The Awakening of Muslim Democracy: New Book by Global Ethics Fellow Jocelyne Cesari

Apr 24, 2014

Why and how did Islam become such a political force in so many Muslim-majority countries?

In The Awakening of Muslim Democracy: Religion, Modernity, and the State, Global Ethics Fellow Jocelyne Cesari investigates the relationship between modernization, politics, and Islam in Muslim-majority countries such as Egypt, Iraq, Pakistan, Tunisia, and Turkey—countries that were founded by secular rulers and have since undergone secularized politics.

Cesari argues that nation-building processes in these states have not created liberal democracies in the Western mold, but have instead spurred the politicization of Islam by turning it into a modern national ideology.

Looking closely at examples of Islamic dominance in political modernization—for example, nationalization of Islamic institutions and personnel under state ministries; reliance on Islamic references in political discourse, religiously motivated social unrest, or violence; and internationalization of Islam-aligned political movements or conflicts—this study provides a unique overview of the historical and political developments from the end of World War II to the Arab Spring that have made Islam the dominant force in the construction of the modern states, and discusses Islam's impact on emerging democracies in the contemporary Middle East.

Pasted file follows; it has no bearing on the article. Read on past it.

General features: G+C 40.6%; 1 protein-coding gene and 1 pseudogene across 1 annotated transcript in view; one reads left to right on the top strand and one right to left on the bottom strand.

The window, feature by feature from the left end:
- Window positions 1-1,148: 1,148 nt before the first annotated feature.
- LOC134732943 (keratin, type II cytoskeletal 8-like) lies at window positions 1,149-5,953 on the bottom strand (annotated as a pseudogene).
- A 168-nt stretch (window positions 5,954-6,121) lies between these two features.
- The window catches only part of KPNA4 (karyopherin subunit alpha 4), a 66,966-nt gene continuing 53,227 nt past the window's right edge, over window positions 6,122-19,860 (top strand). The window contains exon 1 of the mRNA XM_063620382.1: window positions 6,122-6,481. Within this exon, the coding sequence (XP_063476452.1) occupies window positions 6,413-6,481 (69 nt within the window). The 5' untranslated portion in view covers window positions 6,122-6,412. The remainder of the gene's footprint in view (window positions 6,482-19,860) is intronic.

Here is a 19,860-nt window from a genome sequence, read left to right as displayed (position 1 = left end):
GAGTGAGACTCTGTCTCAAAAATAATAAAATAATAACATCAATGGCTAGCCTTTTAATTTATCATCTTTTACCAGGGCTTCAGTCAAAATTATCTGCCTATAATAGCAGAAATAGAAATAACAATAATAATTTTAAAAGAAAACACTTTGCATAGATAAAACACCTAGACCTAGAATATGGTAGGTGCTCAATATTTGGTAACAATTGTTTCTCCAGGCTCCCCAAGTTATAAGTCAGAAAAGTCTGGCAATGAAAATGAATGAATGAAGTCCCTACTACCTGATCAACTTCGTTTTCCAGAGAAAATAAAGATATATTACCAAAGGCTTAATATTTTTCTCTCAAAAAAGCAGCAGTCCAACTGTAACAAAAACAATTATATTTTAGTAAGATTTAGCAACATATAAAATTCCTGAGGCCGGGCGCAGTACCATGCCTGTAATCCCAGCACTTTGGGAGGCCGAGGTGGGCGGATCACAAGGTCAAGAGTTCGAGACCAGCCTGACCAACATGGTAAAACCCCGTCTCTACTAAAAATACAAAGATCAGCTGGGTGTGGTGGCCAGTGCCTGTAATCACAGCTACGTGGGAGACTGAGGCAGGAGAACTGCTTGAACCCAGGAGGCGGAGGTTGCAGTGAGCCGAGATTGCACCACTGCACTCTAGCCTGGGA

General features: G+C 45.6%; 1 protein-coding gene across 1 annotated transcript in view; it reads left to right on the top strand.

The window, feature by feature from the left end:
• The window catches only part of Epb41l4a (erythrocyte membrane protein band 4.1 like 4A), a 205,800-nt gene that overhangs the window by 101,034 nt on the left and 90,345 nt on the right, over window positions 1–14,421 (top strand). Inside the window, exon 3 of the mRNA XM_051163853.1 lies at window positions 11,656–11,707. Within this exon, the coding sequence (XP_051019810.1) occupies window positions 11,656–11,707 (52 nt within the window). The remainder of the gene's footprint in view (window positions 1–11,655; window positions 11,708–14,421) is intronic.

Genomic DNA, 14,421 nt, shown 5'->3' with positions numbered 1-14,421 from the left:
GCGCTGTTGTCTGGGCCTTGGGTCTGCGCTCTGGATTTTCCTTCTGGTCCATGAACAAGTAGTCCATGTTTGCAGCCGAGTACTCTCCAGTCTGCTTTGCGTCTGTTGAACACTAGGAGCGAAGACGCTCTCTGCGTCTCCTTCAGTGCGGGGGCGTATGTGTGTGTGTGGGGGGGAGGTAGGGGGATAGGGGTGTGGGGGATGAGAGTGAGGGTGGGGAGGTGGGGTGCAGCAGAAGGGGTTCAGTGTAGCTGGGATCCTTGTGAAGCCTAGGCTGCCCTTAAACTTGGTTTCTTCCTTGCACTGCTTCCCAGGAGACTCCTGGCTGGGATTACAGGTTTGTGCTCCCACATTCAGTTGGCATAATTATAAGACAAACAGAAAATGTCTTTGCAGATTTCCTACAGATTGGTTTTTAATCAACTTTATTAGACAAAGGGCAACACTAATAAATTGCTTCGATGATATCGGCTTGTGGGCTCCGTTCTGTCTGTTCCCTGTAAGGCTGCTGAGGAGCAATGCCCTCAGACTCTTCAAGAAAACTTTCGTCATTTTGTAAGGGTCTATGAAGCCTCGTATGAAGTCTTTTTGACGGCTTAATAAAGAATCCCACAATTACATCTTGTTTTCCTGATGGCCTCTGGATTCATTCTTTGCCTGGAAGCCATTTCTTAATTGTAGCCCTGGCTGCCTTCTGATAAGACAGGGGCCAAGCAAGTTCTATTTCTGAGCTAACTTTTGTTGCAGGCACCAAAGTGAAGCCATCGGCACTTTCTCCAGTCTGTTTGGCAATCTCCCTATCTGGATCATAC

Published by Cambridge University Press, April 2014. (400 pages; $29.14 paperback.)

Table of Contents

Part I. The Making of Islam as a Modern Religion: 1. Modernization and politicization of religion 2. Nation-state building and the inclusion of Muslim polities within the Westphalian order 3. Islam in the constitution 4. Nationalization of Islamic institutions and clerics 5. Islam in the legal system 6. Teaching Islam in public schools Part II. Islamism as the Central Political Force Pre- and Post-Arab Spring: 7. Political opposition through Islamic institutions 8. Ideological strength of Islamist opposition 9. From martyrs to rulers Part III. The Disjunction of Democracy and Secularism—Lessons Learned from the Arab Spring: 10. The rise of unsecular democracies: the conundrum of religious freedom in Muslim democracies 11. The way forward: the role of Islam in future democratizations Conclusion. The tragedy of modernity.

Jocelyne Cesari is a senior fellow at Georgetown University's Berkley Center and visiting associate professor in the Government Department. A renowned scholar of Islam and Middle Eastern politics, she also directs the Islam in the West program at Harvard University and the Berkley Center's Islam in World Politics program.

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